In the presence of His Excellency the Deputy Minister of Environment, Water and Agriculture, Eng. Mansour AlMushaiti, more than 50 ambassadors, diplomats and representatives of international organizations to the Kingdom participated today in the “Let's Make It Green” tree-planting campaign that took place in Huraymila National Park.
This comes as part of the ministry’s plan to plant 10 million trees by the end of April 2021 in 165 sites across the Kingdom of Saudi Arabia, in collaboration with the National Center for Vegetation Cover, public and private sectors and volunteer associations.
Eng. AlMushaiti said that this campaign comes as part of the ministry's efforts to achieve environmental sustainability, increase the green cover, combat desertification, restore biodiversity in natural environments and rehabilitate degraded vegetation.
Eng. AlMushaiti stressed the importance of such activities in promoting pro-environmental behaviors, protecting the environment and improving the quality of life for all, by planting millions of trees in all regions of the Kingdom to develop vegetation cover and fight desertification.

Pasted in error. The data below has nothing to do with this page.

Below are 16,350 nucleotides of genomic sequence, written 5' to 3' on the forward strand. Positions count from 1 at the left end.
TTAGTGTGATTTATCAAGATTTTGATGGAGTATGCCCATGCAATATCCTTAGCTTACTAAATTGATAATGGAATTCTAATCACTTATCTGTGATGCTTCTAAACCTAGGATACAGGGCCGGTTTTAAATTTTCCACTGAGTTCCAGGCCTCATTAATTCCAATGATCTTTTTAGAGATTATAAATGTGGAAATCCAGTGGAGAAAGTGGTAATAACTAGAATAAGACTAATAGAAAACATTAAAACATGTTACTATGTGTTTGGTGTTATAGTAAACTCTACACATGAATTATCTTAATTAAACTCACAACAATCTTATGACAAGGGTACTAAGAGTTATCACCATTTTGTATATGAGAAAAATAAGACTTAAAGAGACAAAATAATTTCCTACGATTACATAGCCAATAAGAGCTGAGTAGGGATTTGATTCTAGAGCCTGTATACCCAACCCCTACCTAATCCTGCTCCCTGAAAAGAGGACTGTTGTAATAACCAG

He pointed out that the Ministry of Environment, Water and Agriculture is working to activate projects and events that aim at increasing environmental awareness and promoting community participation to achieve the goals of Vision 2030.
For his part, the CEO of the National Center for Vegetation Cover and Combating Desertification, Dr. Khaled AlAbdulqadir, emphasized the significance of this campaign in maintaining the ecological balance in Saudi Arabia, noting that these events are of great importance in raising awareness on sustainable reforestation, and promoting practices that contribute to the preservation and development of vegetation cover across the Kingdom.
Dr. AlAbdulqadir added that there was an active participation of more than 45 embassies and diplomatic missions in planting native trees in Huraymila National Park.
The campaign also involves planting endangered trees and shrubs in areas that were environmentally degraded due to overgrazing, logging, uprooting and urban sprawl.